Red Tulip is short and very unique. It was written in the style that Sir Arthur Conan Doyle presented his first book – The Hound of the Baskervilles.  Doyle wrote weekly episodes of the story that were published in a magazine. Being the 21st century, Red Tulip appeared weekly on my blog. It was a challenge to write having to incorporate the weekly prompts into the story. For instance, when December rolled around, of course all the prompts were Christmas oriented. Red Tulip takes place in late spring. A challenge which I accepted and wrote it into the story.
Is there anything you'd like to say to your readers?
I love hearing from people who read my books. I don’t mean reviews. I love getting FB messages or tweets. I will respond.

About the Book

Title Red Tulip
Genre contemporary romance
Author  Victoria Adams
Book heat level (based on movie ratings):  G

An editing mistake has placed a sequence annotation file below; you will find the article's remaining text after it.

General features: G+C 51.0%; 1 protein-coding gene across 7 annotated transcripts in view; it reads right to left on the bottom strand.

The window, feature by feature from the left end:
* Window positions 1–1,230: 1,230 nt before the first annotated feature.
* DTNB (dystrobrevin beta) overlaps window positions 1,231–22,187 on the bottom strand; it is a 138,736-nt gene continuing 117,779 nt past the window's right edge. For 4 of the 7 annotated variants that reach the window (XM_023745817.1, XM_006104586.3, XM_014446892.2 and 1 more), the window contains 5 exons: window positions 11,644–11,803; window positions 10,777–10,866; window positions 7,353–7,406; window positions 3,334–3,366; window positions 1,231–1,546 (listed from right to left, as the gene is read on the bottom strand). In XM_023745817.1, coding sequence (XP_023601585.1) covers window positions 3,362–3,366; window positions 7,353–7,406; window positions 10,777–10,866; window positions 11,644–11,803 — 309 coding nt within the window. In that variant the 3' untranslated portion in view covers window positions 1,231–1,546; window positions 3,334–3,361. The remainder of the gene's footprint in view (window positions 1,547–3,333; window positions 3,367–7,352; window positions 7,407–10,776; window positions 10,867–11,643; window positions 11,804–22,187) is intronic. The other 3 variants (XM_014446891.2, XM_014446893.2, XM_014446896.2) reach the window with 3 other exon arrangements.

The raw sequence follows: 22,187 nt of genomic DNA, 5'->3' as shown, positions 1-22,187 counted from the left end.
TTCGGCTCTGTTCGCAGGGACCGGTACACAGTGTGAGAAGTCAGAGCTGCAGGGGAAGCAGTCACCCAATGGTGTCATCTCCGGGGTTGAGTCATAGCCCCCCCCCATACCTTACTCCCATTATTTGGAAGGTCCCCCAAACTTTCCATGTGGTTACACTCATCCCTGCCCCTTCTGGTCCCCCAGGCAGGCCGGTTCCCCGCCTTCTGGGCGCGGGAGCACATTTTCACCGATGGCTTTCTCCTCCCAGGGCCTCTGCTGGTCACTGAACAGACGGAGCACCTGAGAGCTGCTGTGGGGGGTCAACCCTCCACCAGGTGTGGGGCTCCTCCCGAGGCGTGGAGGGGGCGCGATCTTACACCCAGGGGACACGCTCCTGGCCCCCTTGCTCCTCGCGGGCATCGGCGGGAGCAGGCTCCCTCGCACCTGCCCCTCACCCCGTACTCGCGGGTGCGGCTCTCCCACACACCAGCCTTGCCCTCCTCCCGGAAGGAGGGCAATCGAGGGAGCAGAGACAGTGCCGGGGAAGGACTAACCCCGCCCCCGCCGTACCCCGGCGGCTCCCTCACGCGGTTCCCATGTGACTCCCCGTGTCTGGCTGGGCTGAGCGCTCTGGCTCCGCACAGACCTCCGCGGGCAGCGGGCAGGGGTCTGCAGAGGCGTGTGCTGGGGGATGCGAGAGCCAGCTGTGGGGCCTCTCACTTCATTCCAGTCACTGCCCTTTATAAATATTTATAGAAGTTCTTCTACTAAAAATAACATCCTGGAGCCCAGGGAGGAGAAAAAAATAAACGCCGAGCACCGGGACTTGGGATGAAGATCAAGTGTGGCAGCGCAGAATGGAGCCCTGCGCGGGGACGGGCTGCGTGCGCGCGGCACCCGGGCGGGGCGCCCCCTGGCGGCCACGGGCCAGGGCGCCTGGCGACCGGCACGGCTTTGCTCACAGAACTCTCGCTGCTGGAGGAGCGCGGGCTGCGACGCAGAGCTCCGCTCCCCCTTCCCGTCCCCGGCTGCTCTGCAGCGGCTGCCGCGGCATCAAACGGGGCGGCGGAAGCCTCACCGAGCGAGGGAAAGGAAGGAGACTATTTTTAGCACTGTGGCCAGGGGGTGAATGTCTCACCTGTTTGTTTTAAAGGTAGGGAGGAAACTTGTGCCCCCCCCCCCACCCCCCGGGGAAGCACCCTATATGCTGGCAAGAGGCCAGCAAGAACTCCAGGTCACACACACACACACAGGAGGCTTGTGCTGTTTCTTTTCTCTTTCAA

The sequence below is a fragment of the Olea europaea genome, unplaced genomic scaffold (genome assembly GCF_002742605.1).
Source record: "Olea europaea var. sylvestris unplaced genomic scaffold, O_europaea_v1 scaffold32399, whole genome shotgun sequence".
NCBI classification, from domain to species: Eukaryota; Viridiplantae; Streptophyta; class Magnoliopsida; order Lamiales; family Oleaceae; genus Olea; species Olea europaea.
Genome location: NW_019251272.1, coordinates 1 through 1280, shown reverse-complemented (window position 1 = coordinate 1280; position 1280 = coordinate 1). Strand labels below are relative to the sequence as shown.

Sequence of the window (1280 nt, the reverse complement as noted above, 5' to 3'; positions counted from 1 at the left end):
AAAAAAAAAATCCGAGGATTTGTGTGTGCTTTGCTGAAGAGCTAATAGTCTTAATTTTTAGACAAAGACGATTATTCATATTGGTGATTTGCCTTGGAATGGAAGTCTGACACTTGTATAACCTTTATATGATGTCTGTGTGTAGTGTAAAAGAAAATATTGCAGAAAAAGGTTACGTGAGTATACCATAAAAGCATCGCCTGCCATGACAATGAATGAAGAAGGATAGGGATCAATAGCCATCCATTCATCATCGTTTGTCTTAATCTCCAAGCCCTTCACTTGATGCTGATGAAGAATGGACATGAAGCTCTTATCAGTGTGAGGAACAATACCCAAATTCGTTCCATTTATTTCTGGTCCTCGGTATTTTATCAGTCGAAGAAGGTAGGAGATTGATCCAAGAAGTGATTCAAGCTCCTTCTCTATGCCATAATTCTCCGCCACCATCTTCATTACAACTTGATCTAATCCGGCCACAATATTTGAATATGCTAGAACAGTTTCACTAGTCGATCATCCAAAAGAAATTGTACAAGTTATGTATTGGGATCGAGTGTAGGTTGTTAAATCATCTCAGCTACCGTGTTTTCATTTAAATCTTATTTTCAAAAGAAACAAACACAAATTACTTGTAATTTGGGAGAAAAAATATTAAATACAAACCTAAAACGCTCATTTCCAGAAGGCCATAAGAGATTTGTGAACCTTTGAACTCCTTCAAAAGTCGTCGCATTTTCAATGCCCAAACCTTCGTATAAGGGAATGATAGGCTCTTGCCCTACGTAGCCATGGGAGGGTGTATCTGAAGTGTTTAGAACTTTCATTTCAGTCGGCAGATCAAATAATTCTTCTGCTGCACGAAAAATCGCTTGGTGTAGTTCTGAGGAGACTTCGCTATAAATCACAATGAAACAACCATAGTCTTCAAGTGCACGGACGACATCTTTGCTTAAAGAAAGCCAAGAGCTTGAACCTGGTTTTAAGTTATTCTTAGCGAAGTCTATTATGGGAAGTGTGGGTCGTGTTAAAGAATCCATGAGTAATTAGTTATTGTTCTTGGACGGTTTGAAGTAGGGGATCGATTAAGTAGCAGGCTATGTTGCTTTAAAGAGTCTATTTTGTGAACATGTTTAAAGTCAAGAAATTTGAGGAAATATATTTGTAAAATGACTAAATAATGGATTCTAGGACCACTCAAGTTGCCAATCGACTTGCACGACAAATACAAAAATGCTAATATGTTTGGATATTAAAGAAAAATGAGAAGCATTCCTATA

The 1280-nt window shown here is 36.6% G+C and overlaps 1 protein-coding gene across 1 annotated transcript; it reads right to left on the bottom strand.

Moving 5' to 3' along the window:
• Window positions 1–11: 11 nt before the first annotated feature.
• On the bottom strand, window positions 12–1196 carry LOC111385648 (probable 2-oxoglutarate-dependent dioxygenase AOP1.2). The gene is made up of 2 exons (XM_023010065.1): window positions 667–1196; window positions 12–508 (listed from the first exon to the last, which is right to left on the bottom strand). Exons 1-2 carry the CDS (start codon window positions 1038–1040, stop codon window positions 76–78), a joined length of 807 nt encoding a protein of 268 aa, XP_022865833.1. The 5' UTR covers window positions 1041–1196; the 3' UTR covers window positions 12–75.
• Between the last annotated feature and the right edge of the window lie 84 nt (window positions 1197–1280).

Darcy O'Calahann, a junior gardener from a small mid-western town, is trying to make her way in the big city.
Shamus McTavis is a wealthy bachelor with a mysterious family past.

Are Darcy's eyes playing tricks on her? Is she losing her mind? Or is there really a Red Tulip tying her and Shamus together?

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Author Social Media

Blog - Pages of Romance – http://victoriaadams.blogspot.com
Facebook - Books by Victoria Adams - http://www.facebook.com/CirclesTrilogy?ref=hl

September 13, 2015

Dorothy A. Bell author of Dance Hall Road #RLFBlog #Romance

Dorothy A. Bell author of Dance Hall Road answers five easy questions to help readers get to know her better.

Author Bio

Dorothy A. Bell, author of western and contemporary romances with Freya’s Bower Publishing, grew up in southern Iowa, moved to Oregon’s Willamette Valley at the age of eleven. She married a boy that she first met in the sixth grade, and they’ve been married for fifty years.